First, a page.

25th Infantry Bicycle Corps (1896-97)

The 25th Infantry Bicycle Corps was a unit of black soldiers commanded by a white officer, Lt. James A. Moss, which was formed in 1896 to test the combat viability of bicycle-mounted troops by riding from Missoula, Montana to Saint Louis, Missouri. Moss, a West Point graduate and … Read More25th Infantry Bicycle Corps (1896-97)

Booker T. Washington’s Visit to Spokane (1913)

In 1913 the famous African American activist and educator Booker T. Washington left Tuskegee, Alabama, to begin a speaking tour around the United States. The ultimate goal of this tour was to raise funds for the Tuskegee Institute in order to educate more young African … Read MoreBooker T. Washington’s Visit to Spokane (1913)

From Memphis and Mogadishu: The History of African Americans in King County, Washington, 1858-2014

In the extended article that appears below historians Daudi Abe and Quintard Taylor explore the history of African Americans in King County from 1858 to 2014.  They analyze the forces which encouraged people of African ancestry to settle in the county and discuss the rapid … Read MoreFrom Memphis and Mogadishu: The History of African Americans in King County, Washington, 1858-2014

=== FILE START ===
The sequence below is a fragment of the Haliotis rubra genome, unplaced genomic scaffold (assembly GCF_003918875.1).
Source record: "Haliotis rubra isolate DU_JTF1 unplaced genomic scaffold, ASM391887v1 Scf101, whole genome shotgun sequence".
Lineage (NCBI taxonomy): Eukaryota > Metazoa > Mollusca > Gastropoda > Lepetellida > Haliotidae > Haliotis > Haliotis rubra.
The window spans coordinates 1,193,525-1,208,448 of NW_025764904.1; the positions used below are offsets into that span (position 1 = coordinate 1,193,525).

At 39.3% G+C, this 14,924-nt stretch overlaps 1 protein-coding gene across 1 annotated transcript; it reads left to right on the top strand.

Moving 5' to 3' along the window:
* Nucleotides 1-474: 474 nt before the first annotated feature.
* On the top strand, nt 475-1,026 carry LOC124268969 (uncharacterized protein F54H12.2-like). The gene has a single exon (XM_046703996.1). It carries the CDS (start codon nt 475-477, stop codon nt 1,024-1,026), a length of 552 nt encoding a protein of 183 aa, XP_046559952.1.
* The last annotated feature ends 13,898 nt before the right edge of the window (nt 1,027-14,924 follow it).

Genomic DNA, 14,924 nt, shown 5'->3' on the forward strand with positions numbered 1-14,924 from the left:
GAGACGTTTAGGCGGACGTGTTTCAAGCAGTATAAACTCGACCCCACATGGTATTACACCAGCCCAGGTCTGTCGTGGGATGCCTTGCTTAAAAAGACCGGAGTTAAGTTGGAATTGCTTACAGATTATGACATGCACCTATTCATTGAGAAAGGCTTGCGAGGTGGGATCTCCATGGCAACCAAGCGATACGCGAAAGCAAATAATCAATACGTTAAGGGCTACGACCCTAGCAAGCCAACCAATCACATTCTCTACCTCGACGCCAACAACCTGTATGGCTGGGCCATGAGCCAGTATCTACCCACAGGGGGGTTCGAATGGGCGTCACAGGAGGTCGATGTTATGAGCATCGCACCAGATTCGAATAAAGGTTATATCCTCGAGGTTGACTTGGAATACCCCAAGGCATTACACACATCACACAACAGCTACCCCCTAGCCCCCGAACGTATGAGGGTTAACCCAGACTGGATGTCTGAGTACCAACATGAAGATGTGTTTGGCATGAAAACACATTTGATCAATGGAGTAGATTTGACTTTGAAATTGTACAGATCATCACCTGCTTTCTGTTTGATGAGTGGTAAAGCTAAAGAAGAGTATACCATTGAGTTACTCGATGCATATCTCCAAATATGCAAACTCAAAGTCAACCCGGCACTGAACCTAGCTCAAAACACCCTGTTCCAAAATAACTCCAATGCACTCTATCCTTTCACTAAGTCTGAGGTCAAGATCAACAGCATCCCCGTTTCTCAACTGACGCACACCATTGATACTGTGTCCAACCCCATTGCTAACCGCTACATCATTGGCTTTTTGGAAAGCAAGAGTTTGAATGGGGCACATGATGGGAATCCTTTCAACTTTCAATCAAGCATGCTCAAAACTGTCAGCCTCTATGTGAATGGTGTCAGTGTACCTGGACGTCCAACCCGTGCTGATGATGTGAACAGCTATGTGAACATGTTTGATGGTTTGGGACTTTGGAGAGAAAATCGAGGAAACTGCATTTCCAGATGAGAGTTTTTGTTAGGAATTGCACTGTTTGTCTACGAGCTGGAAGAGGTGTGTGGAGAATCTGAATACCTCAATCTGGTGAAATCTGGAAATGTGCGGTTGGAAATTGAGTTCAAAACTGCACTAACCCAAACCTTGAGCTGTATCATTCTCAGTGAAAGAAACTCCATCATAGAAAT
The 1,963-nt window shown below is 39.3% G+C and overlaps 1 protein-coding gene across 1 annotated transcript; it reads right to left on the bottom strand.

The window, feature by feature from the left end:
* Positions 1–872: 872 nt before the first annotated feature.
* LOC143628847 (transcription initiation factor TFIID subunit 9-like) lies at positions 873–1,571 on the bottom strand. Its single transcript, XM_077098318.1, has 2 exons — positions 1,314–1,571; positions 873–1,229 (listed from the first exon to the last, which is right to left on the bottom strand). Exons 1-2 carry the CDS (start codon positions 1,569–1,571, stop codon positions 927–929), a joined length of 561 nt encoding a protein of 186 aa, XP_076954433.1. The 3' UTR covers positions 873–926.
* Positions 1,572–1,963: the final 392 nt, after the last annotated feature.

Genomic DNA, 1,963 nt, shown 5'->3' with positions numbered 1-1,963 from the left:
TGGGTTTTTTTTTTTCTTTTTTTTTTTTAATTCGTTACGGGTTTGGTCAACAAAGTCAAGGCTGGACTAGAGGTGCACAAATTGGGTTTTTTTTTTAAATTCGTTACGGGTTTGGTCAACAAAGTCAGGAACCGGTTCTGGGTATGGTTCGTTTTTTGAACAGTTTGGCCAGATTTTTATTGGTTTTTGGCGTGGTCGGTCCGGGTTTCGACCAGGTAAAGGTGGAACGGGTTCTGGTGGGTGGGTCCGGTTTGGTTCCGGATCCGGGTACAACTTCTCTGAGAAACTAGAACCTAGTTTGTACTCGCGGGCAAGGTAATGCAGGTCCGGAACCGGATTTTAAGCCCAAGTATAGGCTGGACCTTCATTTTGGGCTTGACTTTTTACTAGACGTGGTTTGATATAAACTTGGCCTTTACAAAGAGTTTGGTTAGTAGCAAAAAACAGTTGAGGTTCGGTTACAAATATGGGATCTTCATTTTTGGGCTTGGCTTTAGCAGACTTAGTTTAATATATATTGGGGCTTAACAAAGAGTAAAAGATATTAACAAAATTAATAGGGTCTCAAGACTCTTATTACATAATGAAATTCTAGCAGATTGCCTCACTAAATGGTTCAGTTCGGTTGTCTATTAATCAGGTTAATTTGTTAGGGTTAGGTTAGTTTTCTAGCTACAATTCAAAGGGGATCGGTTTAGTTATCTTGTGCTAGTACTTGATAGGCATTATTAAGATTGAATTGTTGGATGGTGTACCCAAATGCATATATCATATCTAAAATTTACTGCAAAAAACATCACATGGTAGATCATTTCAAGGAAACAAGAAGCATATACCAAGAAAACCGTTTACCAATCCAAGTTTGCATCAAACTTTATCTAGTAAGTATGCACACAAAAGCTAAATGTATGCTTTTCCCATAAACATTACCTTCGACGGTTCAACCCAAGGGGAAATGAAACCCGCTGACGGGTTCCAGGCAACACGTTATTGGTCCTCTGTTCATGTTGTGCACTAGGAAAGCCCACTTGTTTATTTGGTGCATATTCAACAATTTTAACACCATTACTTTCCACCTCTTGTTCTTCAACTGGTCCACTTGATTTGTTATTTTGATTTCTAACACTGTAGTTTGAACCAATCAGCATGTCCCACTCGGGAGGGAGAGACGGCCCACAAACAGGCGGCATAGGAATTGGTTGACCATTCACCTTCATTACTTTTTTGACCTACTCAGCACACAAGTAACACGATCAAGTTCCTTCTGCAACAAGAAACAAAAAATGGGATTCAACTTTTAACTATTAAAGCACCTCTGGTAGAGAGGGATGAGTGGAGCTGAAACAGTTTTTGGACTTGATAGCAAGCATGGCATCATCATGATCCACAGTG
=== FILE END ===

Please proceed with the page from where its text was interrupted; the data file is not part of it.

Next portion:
Buffalo Soldiers in Montana (1888-1898)

Black Cavalry in Montana, 1894 “Image Courtesy of Montana Historical Society” Between 1866 and 1917, African American soldiers served throughout the western United States, including the territory and later state of Montana. Beginning in 1888, the 24th and 25th Infantries and the 9th and 10th … Read MoreBuffalo Soldiers in Montana (1888-1898)

Buffalo Soldiers at Fort Davis, Texas (1867–1885)

Fort Davis stands unique among frontier forts in that it became the Regimental Headquarters for all four Buffalo Soldier regiments that served during the last decades of the 19th-century. Troopers of the Ninth Cavalry were the first Buffalo Soldiers to garrison Fort Davis. Arriving in … Read MoreBuffalo Soldiers at Fort Davis, Texas (1867–1885)

Fort Robinson, Nebraska (1874-1916)

Fort Robinson, in the northwestern corner of Nebraska, was established in 1874 as a base for operations against the Northern Cheyenne and Lakota tribes.  Named for Lieutenant Levi Robinson, who was killed while escorting a woodcutting party near Laramie Peak in February 1874, the fort … Read MoreFort Robinson, Nebraska (1874-1916)

Battle of Tularosa (May 14, 1880)

May 1880 found Colonel Edward Hatch’s 9th Cavalry buffalo soldiers campaigning in the Southwest against the wily Apache leader Victorio.  A skilled practitioner of guerrilla warfare, Victorio – “The Triumphant One” – was proving difficult to catch, avoiding pursuit in Arizona and slipping into New … Read MoreBattle of Tularosa (May 14, 1880)